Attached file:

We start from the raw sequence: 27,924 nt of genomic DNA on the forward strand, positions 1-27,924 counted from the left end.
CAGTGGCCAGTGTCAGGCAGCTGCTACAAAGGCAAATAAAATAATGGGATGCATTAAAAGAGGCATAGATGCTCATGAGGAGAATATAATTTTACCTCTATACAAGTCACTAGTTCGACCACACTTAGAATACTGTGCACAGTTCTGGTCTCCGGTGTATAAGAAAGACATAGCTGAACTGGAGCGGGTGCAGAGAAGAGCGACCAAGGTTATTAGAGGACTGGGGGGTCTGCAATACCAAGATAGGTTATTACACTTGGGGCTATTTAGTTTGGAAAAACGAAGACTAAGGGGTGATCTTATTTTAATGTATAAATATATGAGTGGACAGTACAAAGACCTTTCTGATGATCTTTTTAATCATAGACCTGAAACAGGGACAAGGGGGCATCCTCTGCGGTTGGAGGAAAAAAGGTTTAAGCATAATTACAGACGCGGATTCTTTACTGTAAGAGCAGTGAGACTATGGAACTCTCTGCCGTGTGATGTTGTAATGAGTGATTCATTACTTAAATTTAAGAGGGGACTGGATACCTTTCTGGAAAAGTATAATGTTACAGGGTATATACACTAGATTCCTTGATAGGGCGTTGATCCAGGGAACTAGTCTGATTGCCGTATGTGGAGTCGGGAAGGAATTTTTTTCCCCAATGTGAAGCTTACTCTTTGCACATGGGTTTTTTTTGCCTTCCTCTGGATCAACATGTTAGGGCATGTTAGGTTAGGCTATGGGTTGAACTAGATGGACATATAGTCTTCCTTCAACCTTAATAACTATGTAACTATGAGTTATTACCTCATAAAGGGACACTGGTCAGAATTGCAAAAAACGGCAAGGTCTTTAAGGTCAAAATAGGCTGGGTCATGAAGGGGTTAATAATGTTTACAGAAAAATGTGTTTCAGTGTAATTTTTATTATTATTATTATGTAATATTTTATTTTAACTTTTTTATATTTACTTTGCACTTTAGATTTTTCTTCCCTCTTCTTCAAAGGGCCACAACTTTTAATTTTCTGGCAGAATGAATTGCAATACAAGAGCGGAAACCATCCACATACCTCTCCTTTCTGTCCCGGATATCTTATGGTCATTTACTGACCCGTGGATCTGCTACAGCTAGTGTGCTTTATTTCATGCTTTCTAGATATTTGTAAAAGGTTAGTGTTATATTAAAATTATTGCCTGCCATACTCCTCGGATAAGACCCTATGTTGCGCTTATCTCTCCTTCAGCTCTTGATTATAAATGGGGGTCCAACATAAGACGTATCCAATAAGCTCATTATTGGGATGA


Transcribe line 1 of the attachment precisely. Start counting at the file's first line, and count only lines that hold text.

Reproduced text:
We start from the raw sequence: 27,924 nt of genomic DNA on the forward strand, positions 1-27,924 counted from the left end.